New treatment for bone disorder has roots in research from MassGeneral Hospital for Children

Harald Jueppner, MD
Harald Jueppner, MD

Advances in medical care often take a long and winding path from a new laboratory discovery to the patient bedside. So it is particularly gratifying as a physician-scientist when you have the opportunity to offer your patients a new treatment that came about in part from research in your own laboratory.

For MassGeneral for Children’s Harald Jueppner, MD, one such gratifying moment came earlier this spring, when the FDA approved burosumab (Crysvita®) as a new treatment for X-linked hypophosphatemia (XLH).

About XLH

XLH is a genetic disorder caused by mutations in PHEX, a gene located on the X-chromosome. Impaired PHEX function in osteocytes, cells buried deep within bones, leads to excessive loss of phosphate into the urine, ultimately causing extremely low blood phosphate levels.

Phosphate is a mineral important for several functions in the cell and for proper growth and development of the bones.

In children, insufficient phosphate causes rickets—a growth plate abnormality that leads to bowing of the legs, often requiring multiple surgeries to correct. Insufficient phosphate in childhood is also linked to poor growth.

In adults, low blood phosphate causes osteomalacia—poorly mineralized and weak bones—which can result in generalized bone pain as well as fractures. However, how mutations in PHEX cause renal phosphate wasting remained a mystery for many years.

Previous Treatment Options

Until this spring, the only treatment for XLH was multiple daily doses of oral phosphate, up to 6 times daily, and a form of activated vitamin D called calcitriol.

Successful treatment requires good adherence to this tough medication schedule to ensure that blood phosphate levels do not drop too much, which is not always easy with young children. In addition, treatment with oral phosphate and calcitriol does not address the full range of problems associated with XLH.

“Treatment with phosphate and calcitriol can help prevent rickets and bowing, but one main problem has remained, namely that the kids with XLH don’t grow normally,” Jueppner explains.

The Path to Discovery

In the early 2000s, researchers in the USA and in Japan discovered a new hormone, called fibroblast growth factor 23 (FGF23), which promotes urinary phosphate wasting. Dr. Jueppner recognized that several rare conditions of low phosphate, including XLH, might be caused by abnormal FGF23 action.

His laboratory thus developed a blood test to measure circulating FGF23 and, in a landmark New England Journal of Medicine publication, showed that both XLH and another rare bone disorder, tumor-induced osteomalacia, are both caused by elevations in FGF23.

Based on this newly discovered, precise understanding of the molecular mechanism of XLH, two pharmaceutical companies, Ultragenyx and Kyowa Kirin, together developed burosumab (Crysvita), a monoclonal antibody that binds to and blocks the actions of FGF23. While Jueppner is not connected to either company, his research establishing the role of FGF23 in the pathophysiology of XLH provided the framework for the development of this medication.

About Crysvita

The FDA’s approval of Crysvita was supported by a study of 52 pediatric patients, aged 5 to 12 years, demonstrating that the medication increased phosphorus levels in the blood, substantially healed rickets and accelerated growth. A second study of 13 patients aged 1 to 4 years showed similar positive results. The new antibody marks a change in treatment strategy for patients with XLH.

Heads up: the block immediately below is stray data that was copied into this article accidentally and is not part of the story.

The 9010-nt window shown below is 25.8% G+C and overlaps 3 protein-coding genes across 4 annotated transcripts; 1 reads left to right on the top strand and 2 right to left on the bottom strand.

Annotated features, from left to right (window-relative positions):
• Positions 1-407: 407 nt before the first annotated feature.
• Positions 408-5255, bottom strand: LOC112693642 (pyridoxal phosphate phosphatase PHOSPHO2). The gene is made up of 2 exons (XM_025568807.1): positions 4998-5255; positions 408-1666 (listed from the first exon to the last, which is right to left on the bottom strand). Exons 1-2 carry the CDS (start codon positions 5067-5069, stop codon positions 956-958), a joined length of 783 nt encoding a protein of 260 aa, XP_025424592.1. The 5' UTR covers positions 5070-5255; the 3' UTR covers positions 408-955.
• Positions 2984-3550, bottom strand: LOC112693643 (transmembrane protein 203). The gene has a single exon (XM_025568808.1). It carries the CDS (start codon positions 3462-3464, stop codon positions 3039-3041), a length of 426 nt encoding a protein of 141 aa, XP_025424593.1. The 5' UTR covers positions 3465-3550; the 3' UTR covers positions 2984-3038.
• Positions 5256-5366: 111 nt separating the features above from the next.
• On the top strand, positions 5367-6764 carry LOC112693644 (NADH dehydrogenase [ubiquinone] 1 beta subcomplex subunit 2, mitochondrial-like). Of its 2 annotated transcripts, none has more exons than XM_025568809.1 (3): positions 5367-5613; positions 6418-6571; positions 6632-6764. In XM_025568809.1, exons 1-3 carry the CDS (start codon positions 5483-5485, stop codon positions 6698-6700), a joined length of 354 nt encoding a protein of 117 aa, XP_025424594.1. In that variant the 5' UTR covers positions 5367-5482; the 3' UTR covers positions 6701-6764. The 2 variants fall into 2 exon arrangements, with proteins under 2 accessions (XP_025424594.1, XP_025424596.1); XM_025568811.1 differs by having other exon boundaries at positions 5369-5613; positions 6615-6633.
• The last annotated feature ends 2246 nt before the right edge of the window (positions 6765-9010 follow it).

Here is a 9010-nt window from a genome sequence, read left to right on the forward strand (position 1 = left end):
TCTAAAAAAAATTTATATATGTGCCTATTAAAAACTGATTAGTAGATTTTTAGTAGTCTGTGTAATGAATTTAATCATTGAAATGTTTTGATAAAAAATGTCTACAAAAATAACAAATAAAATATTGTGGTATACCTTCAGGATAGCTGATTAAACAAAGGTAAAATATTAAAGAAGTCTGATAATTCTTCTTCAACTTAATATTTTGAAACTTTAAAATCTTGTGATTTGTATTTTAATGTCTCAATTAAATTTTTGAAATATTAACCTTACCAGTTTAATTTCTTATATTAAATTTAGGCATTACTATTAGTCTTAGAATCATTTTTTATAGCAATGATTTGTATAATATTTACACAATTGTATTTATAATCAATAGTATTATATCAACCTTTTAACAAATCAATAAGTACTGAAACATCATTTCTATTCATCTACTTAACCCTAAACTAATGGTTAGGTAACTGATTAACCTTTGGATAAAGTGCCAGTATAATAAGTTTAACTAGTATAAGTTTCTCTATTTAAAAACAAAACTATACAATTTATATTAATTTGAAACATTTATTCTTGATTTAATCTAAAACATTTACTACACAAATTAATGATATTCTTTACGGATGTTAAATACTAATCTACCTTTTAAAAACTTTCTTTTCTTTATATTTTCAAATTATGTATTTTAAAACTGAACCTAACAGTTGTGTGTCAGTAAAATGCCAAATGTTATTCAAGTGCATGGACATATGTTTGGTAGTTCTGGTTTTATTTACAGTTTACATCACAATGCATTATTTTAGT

While it is too soon to know if burosumab will help XLH patients attain an adult height that is closer to the normal average, preliminary data suggests that it may help with growth, Jueppner says.

In addition, from a physiologic perspective, targeting the abnormal protein rather than trying to simply replace phosphate losses may prevent some of the side effects commonly observed with the previous oral therapy.

The new treatment is given as an injection once every two weeks in children, and once every month in adults.

The one drawback is the price tag, currently about $160,000 per year. Jueppner is hopeful the cost of the treatment will come down over time.

He also believes that if the medication can reduce the need for surgical interventions to correct bowing, help XLH patients grow to a normal height, and prevent kidney complications down the line, the long-term benefits will be worth the expense.

A New Treatment Option

With the FDA’s approval this spring, Jueppner and Deborah Mitchell, MD, and other colleagues who see patients in the Pediatric Bone and Mineral Metabolism Disorders Clinic at MGHfC, are now able to offer this medication to their patients with XLH, some of whom have been treated at MGHfC for several decades.

“It’s gratifying,” he says. “When we first showed that XLH patients have elevated FGF23 levels, we thought it was a nice finding explaining their phosphate-wasting, but didn’t spend much time thinking about it subsequently, largely because the pharmaceutical industry did not appear to be interested in finding a new treatment for a rare disease. However, looking back, it was actually a very important discovery.”


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About the Mass General Research Institute

Massachusetts General Hospital is home to the largest hospital-based research program in the United States. Research at Mass General takes place in over 30 departments, centers and institutes and is supported by federal and state funding, foundations, industry partners and philanthropic donations.

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